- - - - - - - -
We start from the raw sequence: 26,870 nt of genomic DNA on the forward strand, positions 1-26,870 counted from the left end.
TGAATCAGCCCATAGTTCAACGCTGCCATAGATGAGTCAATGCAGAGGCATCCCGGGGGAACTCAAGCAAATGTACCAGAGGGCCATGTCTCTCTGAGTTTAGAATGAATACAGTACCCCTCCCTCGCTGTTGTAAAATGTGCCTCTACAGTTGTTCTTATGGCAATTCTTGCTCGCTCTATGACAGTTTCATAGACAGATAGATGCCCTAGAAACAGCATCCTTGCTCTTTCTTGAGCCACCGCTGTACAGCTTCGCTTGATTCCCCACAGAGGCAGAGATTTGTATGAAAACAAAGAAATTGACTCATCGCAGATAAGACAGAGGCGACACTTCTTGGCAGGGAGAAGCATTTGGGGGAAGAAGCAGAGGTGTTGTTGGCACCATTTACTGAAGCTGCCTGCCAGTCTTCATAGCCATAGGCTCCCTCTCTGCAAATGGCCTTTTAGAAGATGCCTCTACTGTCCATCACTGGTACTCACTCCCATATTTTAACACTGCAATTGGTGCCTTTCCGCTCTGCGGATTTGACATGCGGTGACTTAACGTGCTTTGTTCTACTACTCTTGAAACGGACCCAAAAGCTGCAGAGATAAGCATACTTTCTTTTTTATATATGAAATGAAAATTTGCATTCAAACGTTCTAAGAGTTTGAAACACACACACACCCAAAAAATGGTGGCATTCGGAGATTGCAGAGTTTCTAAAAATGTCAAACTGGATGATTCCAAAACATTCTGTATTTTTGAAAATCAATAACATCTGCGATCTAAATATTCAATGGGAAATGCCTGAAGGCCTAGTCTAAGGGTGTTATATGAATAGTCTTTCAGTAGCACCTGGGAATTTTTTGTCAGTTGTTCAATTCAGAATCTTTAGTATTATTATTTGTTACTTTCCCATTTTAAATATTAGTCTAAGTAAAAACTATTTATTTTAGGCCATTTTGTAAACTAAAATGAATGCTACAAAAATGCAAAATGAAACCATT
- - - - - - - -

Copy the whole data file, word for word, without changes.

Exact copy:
We start from the raw sequence: 26,870 nt of genomic DNA on the forward strand, positions 1-26,870 counted from the left end.
TGAATCAGCCCATAGTTCAACGCTGCCATAGATGAGTCAATGCAGAGGCATCCCGGGGGAACTCAAGCAAATGTACCAGAGGGCCATGTCTCTCTGAGTTTAGAATGAATACAGTACCCCTCCCTCGCTGTTGTAAAATGTGCCTCTACAGTTGTTCTTATGGCAATTCTTGCTCGCTCTATGACAGTTTCATAGACAGATAGATGCCCTAGAAACAGCATCCTTGCTCTTTCTTGAGCCACCGCTGTACAGCTTCGCTTGATTCCCCACAGAGGCAGAGATTTGTATGAAAACAAAGAAATTGACTCATCGCAGATAAGACAGAGGCGACACTTCTTGGCAGGGAGAAGCATTTGGGGGAAGAAGCAGAGGTGTTGTTGGCACCATTTACTGAAGCTGCCTGCCAGTCTTCATAGCCATAGGCTCCCTCTCTGCAAATGGCCTTTTAGAAGATGCCTCTACTGTCCATCACTGGTACTCACTCCCATATTTTAACACTGCAATTGGTGCCTTTCCGCTCTGCGGATTTGACATGCGGTGACTTAACGTGCTTTGTTCTACTACTCTTGAAACGGACCCAAAAGCTGCAGAGATAAGCATACTTTCTTTTTTATATATGAAATGAAAATTTGCATTCAAACGTTCTAAGAGTTTGAAACACACACACACCCAAAAAATGGTGGCATTCGGAGATTGCAGAGTTTCTAAAAATGTCAAACTGGATGATTCCAAAACATTCTGTATTTTTGAAAATCAATAACATCTGCGATCTAAATATTCAATGGGAAATGCCTGAAGGCCTAGTCTAAGGGTGTTATATGAATAGTCTTTCAGTAGCACCTGGGAATTTTTTGTCAGTTGTTCAATTCAGAATCTTTAGTATTATTATTTGTTACTTTCCCATTTTAAATATTAGTCTAAGTAAAAACTATTTATTTTAGGCCATTTTGTAAACTAAAATGAATGCTACAAAAATGCAAAATGAAACCATT